Mastermind groups were first described in Napoleon Hill’s 1937 book Think and Grow Rich.
Hill provided a definition for it, but it’s pretty convoluted and dense. A much simpler definition was provided by Wikipedia as:
“A small club of like-minded advanced talents who meet periodically for mutual brainstorming/accountability sessions.”
A great and simple definition! But to fully understand the power in this simple sentence, we need to take it apart.
Small: One of the keys for making a group work, since if the group is too large, you can’t really keep track of who is truly contributing — and active contribution should be a requirement for the group, or why bother having them there?
Club: Simply, a dedication to be part of a group and work together under a set of agreed-upon “rules” or guidelines.
Like-minded: The group should have something in common. They might be estate agents in a particular town. They might be small business entrepreneurs. There should be a common direction.
Advanced talents: Success is a fairly nebulous concept, and can be measured by fame, income, market share, or many other factors. But frankly, a truly useful group could also include ambitious beginners who band together to learn and encourage each other toward success, and that could well be your motivation for wanting to start one, and it’s a fabulous reason to do so. In that case, though, the group’s charter will likely need to evolve over time, and have a way to deal with stragglers: those who don’t advance with the rest of the group. Do the more advanced members help them advance? Or are they left behind if they fail (with or without that help)?
Meet periodically: The key here is some level of communication. In 1937, this pretty much demanded that members live in the same geographic region so they could get together in person. The Internet has changed all that greatly — for the better.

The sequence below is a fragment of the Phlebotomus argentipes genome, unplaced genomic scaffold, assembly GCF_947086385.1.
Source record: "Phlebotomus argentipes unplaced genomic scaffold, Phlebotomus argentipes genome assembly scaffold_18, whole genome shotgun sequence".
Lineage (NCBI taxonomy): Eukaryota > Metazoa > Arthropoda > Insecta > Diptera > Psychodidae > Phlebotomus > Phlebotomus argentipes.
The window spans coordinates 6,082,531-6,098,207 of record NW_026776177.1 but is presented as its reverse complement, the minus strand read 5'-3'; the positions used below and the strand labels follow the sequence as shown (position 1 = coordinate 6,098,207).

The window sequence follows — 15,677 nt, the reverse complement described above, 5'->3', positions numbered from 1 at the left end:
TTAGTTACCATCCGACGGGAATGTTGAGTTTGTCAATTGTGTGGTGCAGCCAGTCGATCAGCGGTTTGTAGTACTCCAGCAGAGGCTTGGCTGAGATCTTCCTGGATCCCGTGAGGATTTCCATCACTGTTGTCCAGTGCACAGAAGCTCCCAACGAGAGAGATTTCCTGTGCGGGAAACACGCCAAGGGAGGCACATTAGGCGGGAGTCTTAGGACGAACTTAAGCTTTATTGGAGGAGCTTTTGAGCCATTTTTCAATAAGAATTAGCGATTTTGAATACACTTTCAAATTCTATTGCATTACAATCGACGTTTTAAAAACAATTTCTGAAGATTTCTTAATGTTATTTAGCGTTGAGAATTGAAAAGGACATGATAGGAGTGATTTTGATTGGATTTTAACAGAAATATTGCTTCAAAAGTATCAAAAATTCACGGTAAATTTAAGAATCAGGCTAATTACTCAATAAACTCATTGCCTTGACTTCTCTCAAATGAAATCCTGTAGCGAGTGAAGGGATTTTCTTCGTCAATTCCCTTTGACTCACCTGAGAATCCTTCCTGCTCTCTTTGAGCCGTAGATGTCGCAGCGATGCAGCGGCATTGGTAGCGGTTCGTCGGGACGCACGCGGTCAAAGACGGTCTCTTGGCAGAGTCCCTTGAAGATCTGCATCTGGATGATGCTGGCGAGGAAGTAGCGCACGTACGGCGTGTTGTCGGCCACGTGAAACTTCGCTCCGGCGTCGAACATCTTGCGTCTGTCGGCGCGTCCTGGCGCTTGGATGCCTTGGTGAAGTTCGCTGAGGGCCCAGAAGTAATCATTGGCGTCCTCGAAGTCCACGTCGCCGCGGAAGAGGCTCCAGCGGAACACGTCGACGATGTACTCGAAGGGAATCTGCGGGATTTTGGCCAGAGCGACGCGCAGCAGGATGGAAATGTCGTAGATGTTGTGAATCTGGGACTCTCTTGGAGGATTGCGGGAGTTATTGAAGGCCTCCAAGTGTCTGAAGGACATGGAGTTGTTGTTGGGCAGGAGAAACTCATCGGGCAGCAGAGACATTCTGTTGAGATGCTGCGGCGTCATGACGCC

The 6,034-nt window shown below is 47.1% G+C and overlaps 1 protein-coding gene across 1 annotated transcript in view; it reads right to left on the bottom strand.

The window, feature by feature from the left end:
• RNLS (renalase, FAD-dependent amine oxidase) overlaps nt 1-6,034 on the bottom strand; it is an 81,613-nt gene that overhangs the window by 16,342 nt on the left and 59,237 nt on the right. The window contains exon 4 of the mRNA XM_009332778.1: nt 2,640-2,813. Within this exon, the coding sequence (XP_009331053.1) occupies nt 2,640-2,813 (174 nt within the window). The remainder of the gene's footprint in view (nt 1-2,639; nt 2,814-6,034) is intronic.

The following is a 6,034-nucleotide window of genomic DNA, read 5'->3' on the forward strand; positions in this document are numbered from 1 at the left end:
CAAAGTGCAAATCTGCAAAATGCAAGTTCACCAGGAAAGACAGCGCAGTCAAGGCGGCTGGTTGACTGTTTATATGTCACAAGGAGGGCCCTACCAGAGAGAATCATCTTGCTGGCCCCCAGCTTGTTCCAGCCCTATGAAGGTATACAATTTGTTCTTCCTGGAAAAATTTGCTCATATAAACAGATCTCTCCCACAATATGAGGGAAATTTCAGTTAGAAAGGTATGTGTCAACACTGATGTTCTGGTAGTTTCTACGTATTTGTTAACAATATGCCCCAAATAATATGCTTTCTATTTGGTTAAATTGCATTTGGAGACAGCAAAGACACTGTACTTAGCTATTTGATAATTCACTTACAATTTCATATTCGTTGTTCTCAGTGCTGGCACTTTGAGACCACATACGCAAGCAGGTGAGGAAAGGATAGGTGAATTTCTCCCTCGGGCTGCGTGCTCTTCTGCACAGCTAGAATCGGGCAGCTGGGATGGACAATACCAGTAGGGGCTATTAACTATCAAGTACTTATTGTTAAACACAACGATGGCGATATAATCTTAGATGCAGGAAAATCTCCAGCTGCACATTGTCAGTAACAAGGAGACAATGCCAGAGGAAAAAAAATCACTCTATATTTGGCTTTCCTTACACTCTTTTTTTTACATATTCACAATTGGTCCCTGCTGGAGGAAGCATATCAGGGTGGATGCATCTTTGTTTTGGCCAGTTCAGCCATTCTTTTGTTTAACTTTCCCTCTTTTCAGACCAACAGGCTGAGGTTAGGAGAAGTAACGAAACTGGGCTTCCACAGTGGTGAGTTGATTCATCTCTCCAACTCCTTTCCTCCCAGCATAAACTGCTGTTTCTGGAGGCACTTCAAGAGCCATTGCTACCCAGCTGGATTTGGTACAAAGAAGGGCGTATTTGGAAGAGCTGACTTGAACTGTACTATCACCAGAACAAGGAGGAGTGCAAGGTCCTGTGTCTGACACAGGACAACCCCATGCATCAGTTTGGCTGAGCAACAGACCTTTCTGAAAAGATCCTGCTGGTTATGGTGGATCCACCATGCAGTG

More likely, there will be thousands of people who will qualify for your group, even if you specify very tight membership requirements, but they may still be spread across the country, or several countries — and that’s OK, since Skype or other VoIP system will provide the closeness needed.
Even with Internet-based groups, it may still be good to meet on occasion.
Mutual: Groups work best if everyone participates, putting in ideas and help and support, not just getting it.
Brainstorming: The key to actual interaction. The whole idea is to give each other ideas and, most importantly, get synergy by combining ideas.
Accountability: When you make a commitment to someone else, rather than just think to yourself “someday”, you’re more likely to actually complete the task. Tasks like “launch the new web site” or “develop the new product” or “quit my job and finally work for myself.” If you miss too many commitments, the group will call you on it (and they should!)
Key Concept: Once you understand the elements, Wikipedia’s summary definition is the key concept behind a successful mastermind group: “A small club of like-minded advanced talents who meet periodically for mutual brainstorming/accountability sessions.”
So when are we starting? Please contact me if interested.